Integral involving square root -need help

Homework Statement

integrate sqrt(1-x^-2/3)^1/2.

The Attempt at a Solution

The only thing I can think of is u substitution with u = 1 - x^-2/3. Obviously this cannot work because du differs by more than just a constant.

I guess I need to somehow factor this equation but I do not know how. I think I can pull out an x^1/3 or something but I'm not sure. Any help would be appreciated.

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Whenever you see stuff like that in the square root, always think "Trig Substitution"!

Hint: 1-sin(x)^2 = cos(x)^2.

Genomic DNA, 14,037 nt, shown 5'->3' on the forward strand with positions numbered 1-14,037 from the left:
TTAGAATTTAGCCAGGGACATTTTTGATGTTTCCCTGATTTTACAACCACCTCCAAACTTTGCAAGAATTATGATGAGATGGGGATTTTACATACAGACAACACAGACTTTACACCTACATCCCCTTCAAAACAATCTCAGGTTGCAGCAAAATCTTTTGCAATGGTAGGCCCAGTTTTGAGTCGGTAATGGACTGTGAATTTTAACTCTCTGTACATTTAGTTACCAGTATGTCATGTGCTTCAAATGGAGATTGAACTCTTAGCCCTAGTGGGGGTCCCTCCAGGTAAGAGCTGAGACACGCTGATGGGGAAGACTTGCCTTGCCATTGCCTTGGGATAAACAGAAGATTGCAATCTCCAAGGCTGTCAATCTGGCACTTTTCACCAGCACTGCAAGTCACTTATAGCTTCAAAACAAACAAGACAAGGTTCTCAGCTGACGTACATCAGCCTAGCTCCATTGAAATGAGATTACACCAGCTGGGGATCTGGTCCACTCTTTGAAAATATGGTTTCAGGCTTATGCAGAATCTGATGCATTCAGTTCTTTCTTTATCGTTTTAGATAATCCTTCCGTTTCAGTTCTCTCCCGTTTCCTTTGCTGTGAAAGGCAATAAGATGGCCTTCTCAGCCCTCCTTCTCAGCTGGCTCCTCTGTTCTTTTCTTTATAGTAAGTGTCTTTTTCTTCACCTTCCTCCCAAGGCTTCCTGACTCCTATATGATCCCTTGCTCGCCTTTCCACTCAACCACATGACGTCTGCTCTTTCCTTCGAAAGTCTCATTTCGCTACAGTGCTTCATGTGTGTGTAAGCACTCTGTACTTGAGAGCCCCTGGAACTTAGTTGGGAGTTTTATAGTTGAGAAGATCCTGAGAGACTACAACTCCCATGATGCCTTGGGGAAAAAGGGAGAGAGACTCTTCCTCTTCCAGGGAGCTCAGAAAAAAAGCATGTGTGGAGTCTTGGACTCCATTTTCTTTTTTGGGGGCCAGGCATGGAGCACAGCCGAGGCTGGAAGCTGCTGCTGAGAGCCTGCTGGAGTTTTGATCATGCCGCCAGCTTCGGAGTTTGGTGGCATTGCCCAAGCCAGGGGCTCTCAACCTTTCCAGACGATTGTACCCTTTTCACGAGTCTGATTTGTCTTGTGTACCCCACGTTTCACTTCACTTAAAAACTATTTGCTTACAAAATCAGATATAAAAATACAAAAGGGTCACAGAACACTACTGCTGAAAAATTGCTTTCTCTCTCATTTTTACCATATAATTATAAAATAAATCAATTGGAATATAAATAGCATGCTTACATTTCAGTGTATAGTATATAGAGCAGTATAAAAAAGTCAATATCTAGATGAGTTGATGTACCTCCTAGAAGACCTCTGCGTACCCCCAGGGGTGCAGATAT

Homework Helper
Do you mean

$$\sqrt{1-x^{-2/3}}$$

or do you mean (as you've written)
$$\sqrt{(1-x^{-2/3})^{1/2}}$$

the first one

Mark44
Mentor
Whenever you see stuff like that in the square root, always think "Trig Substitution"!

Hint: 1-sin(x)^2 = cos(x)^2.
I'm not sure that trig substitution is the way to go in this problem. Trig substitution is a viable alternative for integrals that involve
$$\sqrt{a^2 + x^2}$$
$$\sqrt{a^2 - x^2}$$
$$\sqrt{x^2 - a^2}$$

Maybe it can be made to work in the OP's problem, but I don't see it.